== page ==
In calendar problems the question will ask us to find the name of the day for any given date. So, in order to solve the question we have to find whether the given year is a leap year or an ordinary year, we have to find the number of odd days and so on. Let’s start with the important terms and concept that we will use in solving problems.

There are 7 days in a week, Sunday, Monday, Tuesday, Wednesday, Thursday, Friday and Saturday.

There are 365 days in an ordinary year while a leap year has 366 days.

In ordinary year there are 28 days in the month of February. On the other hand, in leap year there are 29 days in the month of February.

There are 52 weeks in a year.

MONTH | DAYS |

January | 31 |

February |
28 29 (leap year) |

March | 31 |

April | 30 |

May | 31 |

June | 30 |

July | 31 |

August | 31 |

September | 30 |

October | 31 |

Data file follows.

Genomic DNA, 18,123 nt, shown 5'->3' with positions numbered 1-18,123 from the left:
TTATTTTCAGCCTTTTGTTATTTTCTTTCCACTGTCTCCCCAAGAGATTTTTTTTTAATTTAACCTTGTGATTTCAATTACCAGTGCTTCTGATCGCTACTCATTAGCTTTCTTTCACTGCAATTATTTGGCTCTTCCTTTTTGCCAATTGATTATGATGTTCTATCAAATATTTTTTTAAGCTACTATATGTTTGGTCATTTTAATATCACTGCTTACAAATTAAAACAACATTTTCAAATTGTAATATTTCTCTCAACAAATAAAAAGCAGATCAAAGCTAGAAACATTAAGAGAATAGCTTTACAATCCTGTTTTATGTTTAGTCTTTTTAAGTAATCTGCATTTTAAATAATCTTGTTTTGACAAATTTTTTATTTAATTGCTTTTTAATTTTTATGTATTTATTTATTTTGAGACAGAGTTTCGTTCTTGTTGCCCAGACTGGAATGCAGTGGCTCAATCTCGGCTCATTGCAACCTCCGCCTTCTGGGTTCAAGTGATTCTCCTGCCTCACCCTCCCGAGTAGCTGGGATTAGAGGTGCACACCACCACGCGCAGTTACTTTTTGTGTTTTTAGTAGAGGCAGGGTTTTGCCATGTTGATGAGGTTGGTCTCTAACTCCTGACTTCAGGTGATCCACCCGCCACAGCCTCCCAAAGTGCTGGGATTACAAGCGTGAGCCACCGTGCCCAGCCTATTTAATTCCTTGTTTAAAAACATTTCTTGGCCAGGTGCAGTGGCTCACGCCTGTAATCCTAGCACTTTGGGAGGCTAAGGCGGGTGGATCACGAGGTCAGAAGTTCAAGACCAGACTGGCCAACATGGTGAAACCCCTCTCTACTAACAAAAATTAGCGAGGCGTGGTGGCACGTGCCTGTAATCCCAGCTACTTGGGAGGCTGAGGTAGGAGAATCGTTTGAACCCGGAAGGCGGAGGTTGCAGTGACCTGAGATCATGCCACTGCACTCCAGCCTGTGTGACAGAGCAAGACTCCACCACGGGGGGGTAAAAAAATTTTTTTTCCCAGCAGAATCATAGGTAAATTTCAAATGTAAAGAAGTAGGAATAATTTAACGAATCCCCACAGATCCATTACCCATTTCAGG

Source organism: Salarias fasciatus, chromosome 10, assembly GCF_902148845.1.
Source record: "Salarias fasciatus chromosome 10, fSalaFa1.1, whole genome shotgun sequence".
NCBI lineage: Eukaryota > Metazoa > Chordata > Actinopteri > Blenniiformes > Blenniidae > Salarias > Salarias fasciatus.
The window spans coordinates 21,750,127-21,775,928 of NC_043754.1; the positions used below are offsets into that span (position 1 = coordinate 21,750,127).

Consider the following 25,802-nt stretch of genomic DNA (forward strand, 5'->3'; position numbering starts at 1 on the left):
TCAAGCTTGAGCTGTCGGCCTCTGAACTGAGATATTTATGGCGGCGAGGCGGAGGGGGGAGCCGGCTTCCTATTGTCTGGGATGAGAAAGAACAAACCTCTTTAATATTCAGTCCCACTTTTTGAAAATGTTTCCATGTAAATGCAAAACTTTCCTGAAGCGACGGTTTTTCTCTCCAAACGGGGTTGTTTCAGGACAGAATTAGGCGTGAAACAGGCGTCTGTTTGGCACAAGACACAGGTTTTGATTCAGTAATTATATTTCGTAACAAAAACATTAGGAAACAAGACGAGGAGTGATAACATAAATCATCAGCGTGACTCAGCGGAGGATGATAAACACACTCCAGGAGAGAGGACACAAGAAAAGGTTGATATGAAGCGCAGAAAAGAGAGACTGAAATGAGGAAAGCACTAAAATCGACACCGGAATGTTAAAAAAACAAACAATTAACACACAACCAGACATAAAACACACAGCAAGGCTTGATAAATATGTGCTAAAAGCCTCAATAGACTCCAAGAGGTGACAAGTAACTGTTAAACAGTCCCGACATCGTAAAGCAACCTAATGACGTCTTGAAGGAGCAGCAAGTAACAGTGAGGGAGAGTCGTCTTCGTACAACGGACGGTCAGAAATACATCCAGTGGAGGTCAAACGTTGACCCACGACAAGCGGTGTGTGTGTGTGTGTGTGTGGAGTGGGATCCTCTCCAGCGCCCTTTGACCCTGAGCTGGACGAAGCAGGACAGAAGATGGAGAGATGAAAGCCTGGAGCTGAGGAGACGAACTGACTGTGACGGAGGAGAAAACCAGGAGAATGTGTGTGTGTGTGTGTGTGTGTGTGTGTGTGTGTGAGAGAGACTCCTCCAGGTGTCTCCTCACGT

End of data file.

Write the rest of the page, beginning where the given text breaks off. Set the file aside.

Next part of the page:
November | 30 |

December | 31 |

Number of days more than a complete week are called Odd days.

To find the Odd days all we have to do is divide the given number of days by 7. The remainder that we get after division is the Odd days.

For example, if the given number of days is 7, then dividing 7 by 7 we get the remainder 0.

Hence, odd days = 0

Similarly, if the given number of days is 12, then dividing 12 by 7 we get the remainder 5.

Therefore, odd days = 5

This is interesting. If a year is divisible by 4 and is not a century then it is a leap year else an ordinary year.

Example: 2012 was a leap year and so was 2008, 2004 and 2000. However, 2014 is not a leap year.